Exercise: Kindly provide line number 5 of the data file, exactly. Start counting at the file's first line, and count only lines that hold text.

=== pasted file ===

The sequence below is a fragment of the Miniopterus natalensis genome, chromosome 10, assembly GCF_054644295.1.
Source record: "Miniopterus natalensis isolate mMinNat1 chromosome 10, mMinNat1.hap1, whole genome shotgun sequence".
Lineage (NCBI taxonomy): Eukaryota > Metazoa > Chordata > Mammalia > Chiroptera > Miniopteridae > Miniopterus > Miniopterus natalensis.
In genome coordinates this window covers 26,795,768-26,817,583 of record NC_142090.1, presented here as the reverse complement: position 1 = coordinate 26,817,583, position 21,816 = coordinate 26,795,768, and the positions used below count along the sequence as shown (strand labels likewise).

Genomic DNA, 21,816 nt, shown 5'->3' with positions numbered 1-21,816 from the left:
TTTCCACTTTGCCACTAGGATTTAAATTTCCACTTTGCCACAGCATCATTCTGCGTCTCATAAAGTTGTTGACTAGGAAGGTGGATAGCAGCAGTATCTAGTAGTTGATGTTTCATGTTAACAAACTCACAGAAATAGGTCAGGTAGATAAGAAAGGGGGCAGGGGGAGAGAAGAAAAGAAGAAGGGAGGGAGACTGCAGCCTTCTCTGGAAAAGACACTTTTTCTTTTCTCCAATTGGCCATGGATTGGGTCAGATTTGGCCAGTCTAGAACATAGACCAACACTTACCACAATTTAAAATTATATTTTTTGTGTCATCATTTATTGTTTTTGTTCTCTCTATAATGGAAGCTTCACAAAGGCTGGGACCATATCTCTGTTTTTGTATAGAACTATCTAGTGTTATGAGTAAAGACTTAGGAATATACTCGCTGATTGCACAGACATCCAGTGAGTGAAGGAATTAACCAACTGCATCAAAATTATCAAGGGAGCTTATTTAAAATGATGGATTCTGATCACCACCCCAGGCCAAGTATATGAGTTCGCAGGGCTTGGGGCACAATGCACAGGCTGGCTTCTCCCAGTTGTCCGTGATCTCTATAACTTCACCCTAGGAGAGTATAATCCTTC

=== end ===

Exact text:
Genomic DNA, 21,816 nt, shown 5'->3' with positions numbered 1-21,816 from the left: